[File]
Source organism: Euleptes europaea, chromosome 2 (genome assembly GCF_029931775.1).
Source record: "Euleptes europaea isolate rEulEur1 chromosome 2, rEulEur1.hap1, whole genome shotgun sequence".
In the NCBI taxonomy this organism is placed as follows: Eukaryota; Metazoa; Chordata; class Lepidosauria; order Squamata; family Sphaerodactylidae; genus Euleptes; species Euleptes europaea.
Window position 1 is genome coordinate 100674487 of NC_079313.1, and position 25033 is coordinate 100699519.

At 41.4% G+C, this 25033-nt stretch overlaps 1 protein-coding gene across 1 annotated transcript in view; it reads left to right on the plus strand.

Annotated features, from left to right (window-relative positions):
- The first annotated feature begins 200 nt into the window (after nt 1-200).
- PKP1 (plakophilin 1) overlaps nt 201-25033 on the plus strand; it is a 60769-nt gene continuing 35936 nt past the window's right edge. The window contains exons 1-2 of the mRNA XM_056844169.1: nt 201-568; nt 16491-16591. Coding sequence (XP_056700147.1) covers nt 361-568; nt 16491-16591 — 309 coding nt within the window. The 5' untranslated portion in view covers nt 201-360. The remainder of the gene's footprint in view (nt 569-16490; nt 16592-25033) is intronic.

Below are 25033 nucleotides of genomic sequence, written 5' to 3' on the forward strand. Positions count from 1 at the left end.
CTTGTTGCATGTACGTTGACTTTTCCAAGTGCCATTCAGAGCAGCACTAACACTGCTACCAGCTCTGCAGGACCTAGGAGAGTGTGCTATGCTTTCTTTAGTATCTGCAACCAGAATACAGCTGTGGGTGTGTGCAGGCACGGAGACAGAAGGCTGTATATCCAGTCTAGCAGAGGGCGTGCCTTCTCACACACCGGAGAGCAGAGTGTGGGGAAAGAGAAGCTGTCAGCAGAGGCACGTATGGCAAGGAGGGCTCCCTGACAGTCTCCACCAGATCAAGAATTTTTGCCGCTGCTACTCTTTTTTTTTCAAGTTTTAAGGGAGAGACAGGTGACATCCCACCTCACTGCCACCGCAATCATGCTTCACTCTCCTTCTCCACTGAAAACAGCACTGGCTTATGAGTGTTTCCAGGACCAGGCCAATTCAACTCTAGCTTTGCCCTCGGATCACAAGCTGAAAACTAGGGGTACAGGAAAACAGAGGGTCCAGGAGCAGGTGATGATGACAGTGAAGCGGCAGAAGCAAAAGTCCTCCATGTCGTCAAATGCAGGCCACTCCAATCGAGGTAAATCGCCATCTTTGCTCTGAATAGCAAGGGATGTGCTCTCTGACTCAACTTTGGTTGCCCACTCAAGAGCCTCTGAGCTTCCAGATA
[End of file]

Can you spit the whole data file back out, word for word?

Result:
Source organism: Euleptes europaea, chromosome 2 (genome assembly GCF_029931775.1).
Source record: "Euleptes europaea isolate rEulEur1 chromosome 2, rEulEur1.hap1, whole genome shotgun sequence".
In the NCBI taxonomy this organism is placed as follows: Eukaryota; Metazoa; Chordata; class Lepidosauria; order Squamata; family Sphaerodactylidae; genus Euleptes; species Euleptes europaea.
Window position 1 is genome coordinate 100674487 of NC_079313.1, and position 25033 is coordinate 100699519.

At 41.4% G+C, this 25033-nt stretch overlaps 1 protein-coding gene across 1 annotated transcript in view; it reads left to right on the plus strand.

Annotated features, from left to right (window-relative positions):
- The first annotated feature begins 200 nt into the window (after nt 1-200).
- PKP1 (plakophilin 1) overlaps nt 201-25033 on the plus strand; it is a 60769-nt gene continuing 35936 nt past the window's right edge. The window contains exons 1-2 of the mRNA XM_056844169.1: nt 201-568; nt 16491-16591. Coding sequence (XP_056700147.1) covers nt 361-568; nt 16491-16591 — 309 coding nt within the window. The 5' untranslated portion in view covers nt 201-360. The remainder of the gene's footprint in view (nt 569-16490; nt 16592-25033) is intronic.

Below are 25033 nucleotides of genomic sequence, written 5' to 3' on the forward strand. Positions count from 1 at the left end.
CTTGTTGCATGTACGTTGACTTTTCCAAGTGCCATTCAGAGCAGCACTAACACTGCTACCAGCTCTGCAGGACCTAGGAGAGTGTGCTATGCTTTCTTTAGTATCTGCAACCAGAATACAGCTGTGGGTGTGTGCAGGCACGGAGACAGAAGGCTGTATATCCAGTCTAGCAGAGGGCGTGCCTTCTCACACACCGGAGAGCAGAGTGTGGGGAAAGAGAAGCTGTCAGCAGAGGCACGTATGGCAAGGAGGGCTCCCTGACAGTCTCCACCAGATCAAGAATTTTTGCCGCTGCTACTCTTTTTTTTTCAAGTTTTAAGGGAGAGACAGGTGACATCCCACCTCACTGCCACCGCAATCATGCTTCACTCTCCTTCTCCACTGAAAACAGCACTGGCTTATGAGTGTTTCCAGGACCAGGCCAATTCAACTCTAGCTTTGCCCTCGGATCACAAGCTGAAAACTAGGGGTACAGGAAAACAGAGGGTCCAGGAGCAGGTGATGATGACAGTGAAGCGGCAGAAGCAAAAGTCCTCCATGTCGTCAAATGCAGGCCACTCCAATCGAGGTAAATCGCCATCTTTGCTCTGAATAGCAAGGGATGTGCTCTCTGACTCAACTTTGGTTGCCCACTCAAGAGCCTCTGAGCTTCCAGATA